This week we dropped a claw into the arcade-grabber game that is the Birmingham art scene and it came up clutching Tam Bernard and Kieran "Key" Powell, makers of mini, micro scenes of some considerable magnitude.
Pals of more than 15 years, they met while gigging for different bands and their friendship progressed to a bizarre shared passion for creating tiny scenes using model railway people, under the combined name LOW LFE. "I’ve always been a little obsessed with the concept of small people, right back to being a kid and watchingThe Borrowers," says Key. "Over several years and even more beers, somehow, Tam and I found our way to this style of art. Everyone's into something, right?"
Their work, more often than not, carries hidden — and not so hidden — moral messages. "Hopefully that's our point of difference," explains Tam. "Quite a lot of people are into miniature art, but much of it is rather samey. There seems to be a natural leaning towards food. You know, the classic shot of a young girl under a giant mushroom, Alice In Wonderland sort of a set up. That's not for us."
Pictured above Who's Killing All The Bees is their CSI-style nod to the the global bee crisis. "We want to get this message into schools," says Tam. "If any bee charities read this and want to work with us, we'd provide a forensic report to accompany the image, to teach kids about the importance of bees. And ask why corporations and governments are doing very little about the population decline."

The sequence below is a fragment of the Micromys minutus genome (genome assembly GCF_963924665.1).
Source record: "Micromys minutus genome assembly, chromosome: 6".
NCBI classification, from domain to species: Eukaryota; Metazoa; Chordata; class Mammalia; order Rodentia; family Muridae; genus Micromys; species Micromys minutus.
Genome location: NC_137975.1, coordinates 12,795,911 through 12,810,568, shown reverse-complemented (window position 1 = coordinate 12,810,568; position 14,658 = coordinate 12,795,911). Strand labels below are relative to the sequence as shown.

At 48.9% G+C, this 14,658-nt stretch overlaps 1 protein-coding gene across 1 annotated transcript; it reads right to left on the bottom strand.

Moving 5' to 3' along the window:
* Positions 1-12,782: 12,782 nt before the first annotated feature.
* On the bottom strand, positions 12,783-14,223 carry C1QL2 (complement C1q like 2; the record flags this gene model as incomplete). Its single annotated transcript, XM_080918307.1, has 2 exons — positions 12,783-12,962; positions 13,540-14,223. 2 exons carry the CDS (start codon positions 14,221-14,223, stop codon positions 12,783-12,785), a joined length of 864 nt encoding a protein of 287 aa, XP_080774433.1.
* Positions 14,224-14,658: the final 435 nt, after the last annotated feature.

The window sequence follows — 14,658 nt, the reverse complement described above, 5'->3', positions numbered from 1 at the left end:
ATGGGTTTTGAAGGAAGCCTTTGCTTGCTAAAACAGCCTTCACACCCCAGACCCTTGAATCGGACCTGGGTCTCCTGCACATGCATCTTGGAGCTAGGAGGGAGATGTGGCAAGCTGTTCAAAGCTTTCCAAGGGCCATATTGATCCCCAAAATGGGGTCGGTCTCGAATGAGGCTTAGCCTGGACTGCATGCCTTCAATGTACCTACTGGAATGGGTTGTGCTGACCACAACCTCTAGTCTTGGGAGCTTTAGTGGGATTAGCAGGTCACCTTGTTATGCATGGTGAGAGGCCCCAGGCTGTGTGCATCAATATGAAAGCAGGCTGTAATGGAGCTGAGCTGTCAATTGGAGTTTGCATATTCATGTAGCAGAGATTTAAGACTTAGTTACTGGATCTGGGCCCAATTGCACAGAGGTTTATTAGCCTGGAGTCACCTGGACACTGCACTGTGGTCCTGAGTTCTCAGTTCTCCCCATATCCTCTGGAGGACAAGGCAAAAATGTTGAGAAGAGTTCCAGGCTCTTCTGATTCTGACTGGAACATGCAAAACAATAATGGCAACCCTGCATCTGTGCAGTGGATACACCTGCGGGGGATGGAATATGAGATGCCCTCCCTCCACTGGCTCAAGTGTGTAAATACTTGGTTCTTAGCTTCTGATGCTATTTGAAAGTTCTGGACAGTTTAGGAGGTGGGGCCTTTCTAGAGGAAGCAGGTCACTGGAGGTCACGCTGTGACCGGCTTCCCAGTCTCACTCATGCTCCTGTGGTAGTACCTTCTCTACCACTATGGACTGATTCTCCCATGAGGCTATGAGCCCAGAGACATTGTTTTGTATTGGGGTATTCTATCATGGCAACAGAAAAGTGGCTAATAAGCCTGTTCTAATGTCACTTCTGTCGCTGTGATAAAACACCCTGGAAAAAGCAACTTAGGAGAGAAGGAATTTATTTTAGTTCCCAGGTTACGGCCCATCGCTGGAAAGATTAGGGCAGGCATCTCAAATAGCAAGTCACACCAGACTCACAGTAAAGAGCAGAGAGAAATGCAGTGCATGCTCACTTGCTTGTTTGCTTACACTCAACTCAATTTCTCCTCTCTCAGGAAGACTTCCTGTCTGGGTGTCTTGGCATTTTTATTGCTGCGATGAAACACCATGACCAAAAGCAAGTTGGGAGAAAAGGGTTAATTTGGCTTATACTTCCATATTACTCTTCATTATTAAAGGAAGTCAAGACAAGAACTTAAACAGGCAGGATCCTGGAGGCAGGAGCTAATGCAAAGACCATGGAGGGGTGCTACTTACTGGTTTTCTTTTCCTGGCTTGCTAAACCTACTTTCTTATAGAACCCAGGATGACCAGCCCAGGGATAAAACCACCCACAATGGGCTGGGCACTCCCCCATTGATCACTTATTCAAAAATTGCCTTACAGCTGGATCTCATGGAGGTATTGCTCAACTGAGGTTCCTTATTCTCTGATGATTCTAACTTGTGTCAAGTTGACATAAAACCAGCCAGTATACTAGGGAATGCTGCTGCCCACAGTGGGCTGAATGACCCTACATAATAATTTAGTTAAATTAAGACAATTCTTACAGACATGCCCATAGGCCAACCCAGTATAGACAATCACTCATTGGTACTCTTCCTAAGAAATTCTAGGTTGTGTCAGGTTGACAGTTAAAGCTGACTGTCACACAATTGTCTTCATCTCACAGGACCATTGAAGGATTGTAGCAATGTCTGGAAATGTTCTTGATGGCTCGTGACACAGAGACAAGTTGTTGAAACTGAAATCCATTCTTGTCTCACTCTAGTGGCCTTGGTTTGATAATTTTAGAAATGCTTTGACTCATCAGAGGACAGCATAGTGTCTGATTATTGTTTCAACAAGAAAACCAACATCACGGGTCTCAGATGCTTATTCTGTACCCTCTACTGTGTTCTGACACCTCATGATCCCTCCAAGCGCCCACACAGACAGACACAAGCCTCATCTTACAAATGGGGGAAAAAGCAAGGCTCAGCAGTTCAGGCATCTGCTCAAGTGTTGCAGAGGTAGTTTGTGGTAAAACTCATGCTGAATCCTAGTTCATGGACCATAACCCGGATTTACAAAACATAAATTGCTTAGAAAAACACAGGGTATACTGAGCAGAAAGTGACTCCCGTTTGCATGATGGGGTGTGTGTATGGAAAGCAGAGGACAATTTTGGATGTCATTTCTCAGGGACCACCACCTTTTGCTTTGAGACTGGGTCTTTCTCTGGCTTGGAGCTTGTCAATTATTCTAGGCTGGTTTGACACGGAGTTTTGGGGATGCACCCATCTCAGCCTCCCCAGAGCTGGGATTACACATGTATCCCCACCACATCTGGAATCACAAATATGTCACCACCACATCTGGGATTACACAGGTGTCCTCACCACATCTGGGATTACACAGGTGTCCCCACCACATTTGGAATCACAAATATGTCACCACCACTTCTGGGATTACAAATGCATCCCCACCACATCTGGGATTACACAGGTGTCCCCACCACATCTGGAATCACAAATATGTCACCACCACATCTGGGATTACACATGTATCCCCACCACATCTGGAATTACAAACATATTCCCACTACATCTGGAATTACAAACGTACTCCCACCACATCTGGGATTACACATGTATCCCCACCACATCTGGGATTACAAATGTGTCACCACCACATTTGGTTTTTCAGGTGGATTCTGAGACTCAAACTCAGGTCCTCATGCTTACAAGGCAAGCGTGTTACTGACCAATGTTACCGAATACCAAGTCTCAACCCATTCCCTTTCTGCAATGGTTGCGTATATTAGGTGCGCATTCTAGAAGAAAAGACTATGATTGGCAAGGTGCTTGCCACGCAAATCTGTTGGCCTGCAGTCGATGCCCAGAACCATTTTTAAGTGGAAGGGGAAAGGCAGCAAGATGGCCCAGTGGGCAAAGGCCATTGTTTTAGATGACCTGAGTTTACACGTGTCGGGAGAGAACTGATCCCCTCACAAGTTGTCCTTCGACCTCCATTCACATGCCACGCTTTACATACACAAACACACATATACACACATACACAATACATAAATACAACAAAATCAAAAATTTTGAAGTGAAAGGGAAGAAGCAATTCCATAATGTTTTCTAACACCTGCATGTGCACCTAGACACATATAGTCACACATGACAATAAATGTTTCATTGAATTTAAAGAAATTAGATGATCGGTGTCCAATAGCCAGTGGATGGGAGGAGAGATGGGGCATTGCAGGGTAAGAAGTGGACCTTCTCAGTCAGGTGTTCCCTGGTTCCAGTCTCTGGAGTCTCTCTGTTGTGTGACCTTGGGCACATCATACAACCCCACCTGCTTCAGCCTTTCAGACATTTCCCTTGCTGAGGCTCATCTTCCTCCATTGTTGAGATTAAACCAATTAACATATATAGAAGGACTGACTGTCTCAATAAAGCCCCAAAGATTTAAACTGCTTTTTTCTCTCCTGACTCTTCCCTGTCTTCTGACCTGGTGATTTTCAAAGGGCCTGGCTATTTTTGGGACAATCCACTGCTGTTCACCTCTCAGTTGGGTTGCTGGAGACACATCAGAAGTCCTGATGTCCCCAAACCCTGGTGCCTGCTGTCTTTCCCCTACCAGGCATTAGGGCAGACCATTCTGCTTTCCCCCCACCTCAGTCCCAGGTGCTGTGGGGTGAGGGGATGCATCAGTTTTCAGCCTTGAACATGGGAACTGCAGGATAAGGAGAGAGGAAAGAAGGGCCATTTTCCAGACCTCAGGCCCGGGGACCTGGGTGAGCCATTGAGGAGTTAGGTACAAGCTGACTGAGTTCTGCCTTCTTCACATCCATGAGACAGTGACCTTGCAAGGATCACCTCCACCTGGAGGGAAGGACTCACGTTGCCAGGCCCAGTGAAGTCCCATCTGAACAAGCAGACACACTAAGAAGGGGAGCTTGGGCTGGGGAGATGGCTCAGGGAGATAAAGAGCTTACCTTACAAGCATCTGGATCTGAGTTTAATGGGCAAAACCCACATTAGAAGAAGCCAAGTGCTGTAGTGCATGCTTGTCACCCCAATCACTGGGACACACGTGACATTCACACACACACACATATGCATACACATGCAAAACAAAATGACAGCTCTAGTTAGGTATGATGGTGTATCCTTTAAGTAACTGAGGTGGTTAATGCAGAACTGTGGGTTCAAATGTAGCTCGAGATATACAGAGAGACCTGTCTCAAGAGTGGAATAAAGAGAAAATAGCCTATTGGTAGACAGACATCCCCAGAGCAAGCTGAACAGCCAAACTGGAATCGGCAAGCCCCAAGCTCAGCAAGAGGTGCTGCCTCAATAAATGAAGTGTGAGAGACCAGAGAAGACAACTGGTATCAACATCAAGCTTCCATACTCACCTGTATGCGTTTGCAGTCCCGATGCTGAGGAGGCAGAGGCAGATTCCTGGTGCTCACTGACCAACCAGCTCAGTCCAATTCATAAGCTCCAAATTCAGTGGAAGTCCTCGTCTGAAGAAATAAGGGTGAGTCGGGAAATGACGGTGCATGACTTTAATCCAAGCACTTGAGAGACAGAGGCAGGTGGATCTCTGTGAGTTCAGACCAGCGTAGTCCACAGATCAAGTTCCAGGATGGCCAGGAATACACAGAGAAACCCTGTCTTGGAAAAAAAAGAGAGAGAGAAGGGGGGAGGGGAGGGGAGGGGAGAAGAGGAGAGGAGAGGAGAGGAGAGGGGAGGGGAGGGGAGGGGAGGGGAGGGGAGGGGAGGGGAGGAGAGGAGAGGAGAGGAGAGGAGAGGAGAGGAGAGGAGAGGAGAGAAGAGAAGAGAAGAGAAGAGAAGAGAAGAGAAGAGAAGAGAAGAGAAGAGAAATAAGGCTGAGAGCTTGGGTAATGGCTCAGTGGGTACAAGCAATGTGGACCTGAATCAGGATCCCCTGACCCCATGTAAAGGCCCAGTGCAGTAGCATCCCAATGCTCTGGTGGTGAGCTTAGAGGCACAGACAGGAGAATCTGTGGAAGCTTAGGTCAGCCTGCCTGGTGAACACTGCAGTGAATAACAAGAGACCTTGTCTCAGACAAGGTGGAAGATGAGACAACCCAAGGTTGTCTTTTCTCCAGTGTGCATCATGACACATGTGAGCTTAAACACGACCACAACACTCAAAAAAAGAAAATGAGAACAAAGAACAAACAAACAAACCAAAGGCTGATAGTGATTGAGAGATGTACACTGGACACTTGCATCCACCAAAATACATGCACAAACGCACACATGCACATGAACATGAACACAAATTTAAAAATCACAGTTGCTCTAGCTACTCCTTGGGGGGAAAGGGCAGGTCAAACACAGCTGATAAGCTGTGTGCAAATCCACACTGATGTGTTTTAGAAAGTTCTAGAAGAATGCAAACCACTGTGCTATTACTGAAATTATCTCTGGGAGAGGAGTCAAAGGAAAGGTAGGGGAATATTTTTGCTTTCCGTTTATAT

When Trump was elected Tam and Key rummaged through their leftover figures, found some punks and a guy on a ladder, and got to work. Taking Shepard Fairey's world famous and unmistakably ominous OBEY slogan and blending it with the harrowing faces of John Carpenter's satirical sci-fi horror flick They Live, LOW LFE created an eerie mini billboard of the now President. "We stuck the punks in, flipping Trump the bird as a bit of a f*ck you to the guy," says Key "And took this photo on an actual giant billboard in Birmingham. Our work is 100% shot outdoors. No studio work. No Photoshop."
The most common place Tam and Key find themselves photographing is in Key's back garden, in Rednal. My Phone Died (above) is one such instance. “When someone’s phone dies it’s as if it’s the end of the world," explains Key. "Even the terminology— 'my phone’s dead' — is properly melodramatic, isn't it? So we poked a bit of fun at that. We put the phone in its box, as a coffin, and had 'Slave to the update' as the epitaph. That's pretty much what we've all become, right?"
Hardly likely to bag themselves paid work from Apple, Tam and Key are, however, open to commissions. "As long as the companies aren't f*cking dirty," they stipulate.
Their most recent work is in response to news reports of fines being handed out to beggars. "What the hell's that all about?" asks Tam. "These people need help, not fines." The guys are brimming with ideas ("we want to do a scene set in the future where kids are touring a polar ice cap museum, learning about what the ice caps were"), but holding down full time work while producing their art means there's only so much they can get done. One day, though, they swear blind, they're going to exhibit their tiny work for all to see, physically and in person. They have interest from festivals for next year but nothing solidly based in Birmingham. If only they could reach 15,000 Brummies who love championing local artists, in one handy email.
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